275 Million Stars Born Every Day, in the whole observable universe

Read all about The Mighty Creatives' CEO Nick Owen and his recent adventures in Chile.

Posted by: Nick Owen | November 23rd, 2017

On my way…

I was invited to attend the Artivistas symposium by Balmaceda Arte Joven (BAJ) in Santiago together with my Artswork colleague, Jane Bryant in August 2017.Thanks to support from Arts Council England (ACE), the Anglo-Chilean Society, BAJ and Creative Europe, I presented both on the work of The Mighty Creatives and the project, Risk Change: a programme designed to address the social and cultural challenges faced by migrants and the receiving communities they are settling in across Europe.

Risk Change is a 4 year programme involving 10 European partners that connects new migrants and host communities in order to improve cross community understanding, enhance community cohesion and develop solutions which can be scaled up. The presentation focused on the challenges and successes of the programme and offer early, tentative policy improvements for regional and national policy makers and is available upon request.

I'm reminded, from the off, that travel can be the height of foolishness when I think I’m about to collapse on the second leg of the flight from the UK to Chile; probably due to forgetting to eat before an over enthusiastic beer consumption in one of those timeless bars in Heathrow.

Happily, there was a GP on the flight who instructed me to put my legs up in the air and wave my arms about like a flailing air traffic controller and before too long the colour had returned to my cheeks, I could sit up straight and look my neighbour in the eye and ask what all the fuss was about.

I was struck later as we disembarked in Santiago about how friendly and concerned some of the homeward bound travellers had been. Lots of anxious phrases rattled off in the fastest Spanish I'd ever heard and a few thumbs up when I thanked them and said I was absolutely muy bueno, gracias.I may have forgotten my Spanish dictionary (dammit) but apps these days mean it's possible to wrap your tongue around any kind of phrase at a moment's notice.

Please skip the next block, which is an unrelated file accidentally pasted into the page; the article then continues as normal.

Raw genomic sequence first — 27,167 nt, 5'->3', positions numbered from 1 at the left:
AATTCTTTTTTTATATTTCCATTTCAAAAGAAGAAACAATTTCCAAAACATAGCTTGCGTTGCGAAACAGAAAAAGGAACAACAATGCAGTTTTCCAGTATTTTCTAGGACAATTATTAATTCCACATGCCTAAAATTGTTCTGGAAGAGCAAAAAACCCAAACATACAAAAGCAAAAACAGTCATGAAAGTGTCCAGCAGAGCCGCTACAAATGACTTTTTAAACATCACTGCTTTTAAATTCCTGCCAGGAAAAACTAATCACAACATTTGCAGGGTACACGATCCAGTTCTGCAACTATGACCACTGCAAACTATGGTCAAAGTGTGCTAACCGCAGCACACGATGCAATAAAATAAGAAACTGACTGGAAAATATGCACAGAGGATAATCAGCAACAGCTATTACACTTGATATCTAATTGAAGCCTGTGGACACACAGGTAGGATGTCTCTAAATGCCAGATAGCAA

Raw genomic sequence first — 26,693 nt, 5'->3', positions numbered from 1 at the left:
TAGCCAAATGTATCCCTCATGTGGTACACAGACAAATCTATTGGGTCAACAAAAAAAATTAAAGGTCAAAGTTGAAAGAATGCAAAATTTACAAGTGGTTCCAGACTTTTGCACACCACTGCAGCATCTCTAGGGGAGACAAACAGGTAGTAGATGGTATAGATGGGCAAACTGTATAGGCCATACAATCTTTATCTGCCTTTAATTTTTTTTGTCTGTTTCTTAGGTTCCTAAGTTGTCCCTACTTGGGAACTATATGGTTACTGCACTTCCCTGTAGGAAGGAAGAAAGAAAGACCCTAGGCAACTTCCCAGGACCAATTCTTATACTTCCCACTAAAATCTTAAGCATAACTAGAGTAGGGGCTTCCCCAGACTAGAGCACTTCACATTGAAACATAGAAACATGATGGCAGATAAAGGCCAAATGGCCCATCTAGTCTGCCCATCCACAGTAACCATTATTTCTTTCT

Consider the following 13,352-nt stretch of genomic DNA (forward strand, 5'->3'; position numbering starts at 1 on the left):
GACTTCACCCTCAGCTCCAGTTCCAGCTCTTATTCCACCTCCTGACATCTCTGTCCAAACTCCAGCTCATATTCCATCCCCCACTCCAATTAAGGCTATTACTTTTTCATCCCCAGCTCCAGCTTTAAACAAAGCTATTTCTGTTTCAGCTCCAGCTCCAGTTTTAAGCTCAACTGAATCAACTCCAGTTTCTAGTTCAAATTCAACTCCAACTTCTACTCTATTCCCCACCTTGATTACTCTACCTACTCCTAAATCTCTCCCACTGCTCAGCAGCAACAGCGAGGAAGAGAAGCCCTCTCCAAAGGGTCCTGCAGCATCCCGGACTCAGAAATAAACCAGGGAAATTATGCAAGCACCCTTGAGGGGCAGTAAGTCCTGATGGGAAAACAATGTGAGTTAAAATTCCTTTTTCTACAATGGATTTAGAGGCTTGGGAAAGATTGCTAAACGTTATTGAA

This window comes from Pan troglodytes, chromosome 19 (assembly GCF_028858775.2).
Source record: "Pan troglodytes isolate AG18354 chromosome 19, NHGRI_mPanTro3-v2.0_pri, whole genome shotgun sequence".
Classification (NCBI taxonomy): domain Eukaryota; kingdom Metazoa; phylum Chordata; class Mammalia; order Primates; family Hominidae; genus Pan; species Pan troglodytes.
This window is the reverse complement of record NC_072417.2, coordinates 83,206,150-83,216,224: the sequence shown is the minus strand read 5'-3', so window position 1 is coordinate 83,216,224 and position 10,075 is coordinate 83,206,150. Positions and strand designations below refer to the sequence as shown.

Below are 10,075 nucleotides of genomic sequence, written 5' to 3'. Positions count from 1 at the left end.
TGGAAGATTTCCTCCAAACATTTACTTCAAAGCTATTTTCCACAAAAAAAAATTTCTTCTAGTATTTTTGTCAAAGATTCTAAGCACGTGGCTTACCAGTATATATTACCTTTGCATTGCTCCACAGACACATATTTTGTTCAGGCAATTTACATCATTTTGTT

As we drive from the airport into Santiago I'm reminded of all sorts: and it occurs to me that this kind of travelling - visiting artists and educators in faraway places on a mission to understand what we have in common and what differentiates us - is not only about encountering new sights and sounds but also remembering old sights and sounds too: not necessarily in the place you're visiting, but in the places you've been and would rather not have been. It's not just about meeting new people, but about reacquainting yourself with people you thought you had left behind.

There's a lot of familiarity in some new places - much too much for one's liking sometimes.You're reminded at the Museum of Memories in Santiago for example, that the civil war that the museum depicts has elements of it which aren't so far apart from our own recent experience of democracy in the UK.

The Brexit vote for example, with its story of 52:48 was suspiciously like the 52:43 vote in the Chilean democracy election.You can't help but wonder if the Chilean vote was such a comprehensive an indictment of Pinochet as everyone is claiming it was: until you hear how the NO vote was blocked from advertising itself in the first place; how it was censored and moved around the TV schedules in an attempt to disrupt the opposition.

Given that the word 'NO' hardly presents itself as a positive force for change, you realise again that numbers never tell the full story but are merely a snapshot and certainly don't tell you about the process that led to that output or the bigger story behind it.We might take our own desire to measure education - and measure it again and again and again - with a higher degree of scepticism if we remembered what 43:52 actually meant during the end of the Pinochet regime.

Going abroad is not so much taking yourself away - but as Alain de Boton reminds us in The Art of Travel - is more about taking yourself with you wherever you go.So, if you find local people cheerful and accommodating, perhaps that's because you've been accommodating and cheerful in the first place.Perhaps if you find the locals irascible and not to be trusted, it's because the first things you've unpacked from your suitcase are your own bad temper and possessive inquisitiveness which can't keep its hands off other people's goods.


'Gringo go home' was never too far away in the foothills of the Andes, and on the first day at the Balmaceda Arte Joven programme, we forcefully encounter the work of the Argentinian collective, FACC (Fuerza artistica de choque comunicativo) - and yes, it sounds just like that old Anglo Saxon expletive - an anonymous collective which 'uses any means necessary against political violence'.The images of their work are powerful, disturbing and also aesthetically thrilling, reminding you that our agit prop tradition sometimes got lost in its earnestness and its forgetfulness of the power of live theatre.

And that's another thing we're reminded of in those early seminars with Balmaceda.Artists, managers and educators still talk convincingly about the power of the arts:of arts for arts sake, not for some instrumental purpose, not as some device which gets you sat in the seats of power as Ken Robinson did so successfully in the late 1990s with his positioning of arts education within the larger rhetorical cloak of creativity."Arts for Arts Sake" still resonates powerfully here: particularly when you realise that it's one thing we hardly ever do as an Arts Council Bridge organisation - talk about the arts.